[swift-evolution] Immutable Structures

David Owens II david at owensd.io
Wed Dec 23 12:01:07 CST 2015

I’m confused by your example below. Your move() function is equivalent to this:

func move(position: Position) {
    var copy = position
    copy.x += 20

Did you mean “var” there? (sidenote: var is being removed from the function call site)

Structs are immutable. It’s only with a var-declaration and a mutating function or it’s exposed properties, or the passing via inout, that structs appear to become immutable, but even that is a copy-on-write behavior. Like others have mentioned, the optimizer can remove this copy in many places for efficiency gains.

For instance, this is how you would change the incoming struct:

func move(inout position: Position) {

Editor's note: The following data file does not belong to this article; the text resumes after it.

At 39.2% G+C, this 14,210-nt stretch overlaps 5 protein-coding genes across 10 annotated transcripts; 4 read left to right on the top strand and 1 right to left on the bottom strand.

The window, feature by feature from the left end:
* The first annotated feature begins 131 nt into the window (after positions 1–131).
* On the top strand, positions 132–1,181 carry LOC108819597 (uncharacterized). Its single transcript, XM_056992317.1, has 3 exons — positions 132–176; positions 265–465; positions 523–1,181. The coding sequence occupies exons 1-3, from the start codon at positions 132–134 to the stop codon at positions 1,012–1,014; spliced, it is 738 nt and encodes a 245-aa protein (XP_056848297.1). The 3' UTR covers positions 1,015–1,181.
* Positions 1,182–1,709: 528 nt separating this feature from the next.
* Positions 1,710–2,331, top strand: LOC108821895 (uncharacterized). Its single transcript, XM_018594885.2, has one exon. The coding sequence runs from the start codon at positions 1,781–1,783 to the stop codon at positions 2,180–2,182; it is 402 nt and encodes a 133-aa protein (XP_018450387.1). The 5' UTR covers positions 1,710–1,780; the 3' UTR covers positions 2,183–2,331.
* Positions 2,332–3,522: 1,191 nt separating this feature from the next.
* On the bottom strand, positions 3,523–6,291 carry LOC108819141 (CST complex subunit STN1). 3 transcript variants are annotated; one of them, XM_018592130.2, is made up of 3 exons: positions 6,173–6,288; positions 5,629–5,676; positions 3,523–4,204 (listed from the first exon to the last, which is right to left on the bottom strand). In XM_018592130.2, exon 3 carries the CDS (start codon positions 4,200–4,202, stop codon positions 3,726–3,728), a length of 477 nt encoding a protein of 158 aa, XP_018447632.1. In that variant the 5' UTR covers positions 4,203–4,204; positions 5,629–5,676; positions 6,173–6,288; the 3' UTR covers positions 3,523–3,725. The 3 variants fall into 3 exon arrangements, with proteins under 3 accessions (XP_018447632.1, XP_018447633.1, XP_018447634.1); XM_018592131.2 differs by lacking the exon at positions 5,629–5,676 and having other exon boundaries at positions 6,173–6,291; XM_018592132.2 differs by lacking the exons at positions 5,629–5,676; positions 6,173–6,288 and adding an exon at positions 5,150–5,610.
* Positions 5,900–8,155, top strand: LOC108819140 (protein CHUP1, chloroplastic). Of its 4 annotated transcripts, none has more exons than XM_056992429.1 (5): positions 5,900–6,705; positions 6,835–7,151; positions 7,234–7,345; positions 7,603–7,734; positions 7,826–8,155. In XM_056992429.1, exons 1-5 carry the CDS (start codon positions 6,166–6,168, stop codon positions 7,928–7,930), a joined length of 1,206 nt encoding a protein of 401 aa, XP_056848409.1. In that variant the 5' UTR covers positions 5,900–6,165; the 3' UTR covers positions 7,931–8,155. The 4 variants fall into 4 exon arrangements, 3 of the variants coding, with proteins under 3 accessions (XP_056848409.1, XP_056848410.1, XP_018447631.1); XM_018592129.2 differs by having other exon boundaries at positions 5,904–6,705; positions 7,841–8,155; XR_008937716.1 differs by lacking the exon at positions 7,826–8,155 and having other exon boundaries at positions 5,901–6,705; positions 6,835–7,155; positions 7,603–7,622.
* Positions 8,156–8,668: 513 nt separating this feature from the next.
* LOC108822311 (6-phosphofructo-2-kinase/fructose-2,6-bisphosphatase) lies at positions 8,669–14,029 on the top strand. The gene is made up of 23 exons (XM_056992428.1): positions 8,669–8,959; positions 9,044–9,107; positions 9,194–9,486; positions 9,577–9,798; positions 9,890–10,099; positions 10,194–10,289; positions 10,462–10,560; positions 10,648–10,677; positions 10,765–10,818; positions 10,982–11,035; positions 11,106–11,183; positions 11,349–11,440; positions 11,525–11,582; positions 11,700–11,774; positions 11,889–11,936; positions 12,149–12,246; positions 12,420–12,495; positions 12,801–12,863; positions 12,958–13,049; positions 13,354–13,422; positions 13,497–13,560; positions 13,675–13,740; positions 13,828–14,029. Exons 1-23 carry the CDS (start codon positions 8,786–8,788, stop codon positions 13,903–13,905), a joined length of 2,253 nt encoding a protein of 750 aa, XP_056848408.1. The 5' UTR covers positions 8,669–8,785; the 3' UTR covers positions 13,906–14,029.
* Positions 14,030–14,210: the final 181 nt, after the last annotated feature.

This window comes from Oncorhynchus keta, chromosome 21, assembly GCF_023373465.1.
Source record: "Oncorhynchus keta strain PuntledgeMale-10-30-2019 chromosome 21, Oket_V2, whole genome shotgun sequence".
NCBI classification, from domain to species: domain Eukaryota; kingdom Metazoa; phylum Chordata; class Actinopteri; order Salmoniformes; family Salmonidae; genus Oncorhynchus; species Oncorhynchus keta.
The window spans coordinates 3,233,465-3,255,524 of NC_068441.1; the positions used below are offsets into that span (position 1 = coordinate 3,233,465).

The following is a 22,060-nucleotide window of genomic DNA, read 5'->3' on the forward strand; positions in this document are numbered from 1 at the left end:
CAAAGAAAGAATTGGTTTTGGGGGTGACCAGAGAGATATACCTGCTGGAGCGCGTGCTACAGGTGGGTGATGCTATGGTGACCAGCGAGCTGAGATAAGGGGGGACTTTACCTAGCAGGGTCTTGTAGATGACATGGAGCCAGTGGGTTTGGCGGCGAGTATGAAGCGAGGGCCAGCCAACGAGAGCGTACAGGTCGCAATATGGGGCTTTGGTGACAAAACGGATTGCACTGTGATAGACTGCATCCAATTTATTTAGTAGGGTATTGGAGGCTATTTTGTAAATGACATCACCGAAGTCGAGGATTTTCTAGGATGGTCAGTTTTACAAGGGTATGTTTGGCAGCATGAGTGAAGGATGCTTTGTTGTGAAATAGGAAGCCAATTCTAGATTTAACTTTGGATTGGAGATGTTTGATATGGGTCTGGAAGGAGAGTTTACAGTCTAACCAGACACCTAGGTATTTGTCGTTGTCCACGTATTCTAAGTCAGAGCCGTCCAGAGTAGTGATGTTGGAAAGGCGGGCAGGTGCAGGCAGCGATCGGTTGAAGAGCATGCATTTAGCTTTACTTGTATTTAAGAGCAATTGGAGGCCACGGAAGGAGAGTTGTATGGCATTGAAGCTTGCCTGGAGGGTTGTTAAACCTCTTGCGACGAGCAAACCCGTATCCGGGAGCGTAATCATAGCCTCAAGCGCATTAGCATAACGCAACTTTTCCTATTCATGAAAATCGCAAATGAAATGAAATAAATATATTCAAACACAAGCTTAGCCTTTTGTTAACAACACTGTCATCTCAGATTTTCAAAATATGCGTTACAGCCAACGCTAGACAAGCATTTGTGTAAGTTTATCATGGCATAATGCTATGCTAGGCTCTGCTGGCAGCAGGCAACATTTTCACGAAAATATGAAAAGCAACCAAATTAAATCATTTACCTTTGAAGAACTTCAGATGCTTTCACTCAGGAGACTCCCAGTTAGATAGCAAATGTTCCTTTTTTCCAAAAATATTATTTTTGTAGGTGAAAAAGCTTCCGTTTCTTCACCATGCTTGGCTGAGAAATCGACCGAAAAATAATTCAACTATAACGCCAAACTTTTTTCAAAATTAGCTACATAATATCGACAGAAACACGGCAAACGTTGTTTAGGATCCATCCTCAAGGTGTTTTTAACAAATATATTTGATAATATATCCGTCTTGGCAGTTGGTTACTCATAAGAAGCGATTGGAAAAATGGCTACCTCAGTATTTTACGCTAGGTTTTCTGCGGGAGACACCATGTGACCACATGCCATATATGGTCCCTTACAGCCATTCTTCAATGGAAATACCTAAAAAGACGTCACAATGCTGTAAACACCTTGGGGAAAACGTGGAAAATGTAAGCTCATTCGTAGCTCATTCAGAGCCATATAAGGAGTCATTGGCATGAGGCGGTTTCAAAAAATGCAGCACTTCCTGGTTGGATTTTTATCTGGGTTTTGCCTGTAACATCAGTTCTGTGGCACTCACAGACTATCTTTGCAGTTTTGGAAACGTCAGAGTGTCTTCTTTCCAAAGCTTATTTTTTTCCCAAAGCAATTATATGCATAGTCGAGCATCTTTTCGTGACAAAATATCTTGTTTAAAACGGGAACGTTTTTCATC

position.x += 20

var p1 = Position(x: 10, y: 10)

This will print 30 both with struct or class.

> 1) The choice between classes and structures isn’t clear right now. If structures were immutable it would be natural to use them as value objects.

If you have a value-type type and it supports equality, then a struct is the “right” choice. That’s the basic guideline. So anything you wish to treat as a value and have value-semantics (which is basically copy-on-write), use a struct. That seems like what you are saying, and that’s already the case.

> 2) Refactoring a mutable structure into a class when it’s being passed around multiple threads removes the by-value semantics seamlessly. The resulting mutable class isn’t thread-safe.

Classes, by definition, remove value-semantics. I agree that this type of refactoring is inherently fragile, but I don’t see how having “immutable” structs changes this. 


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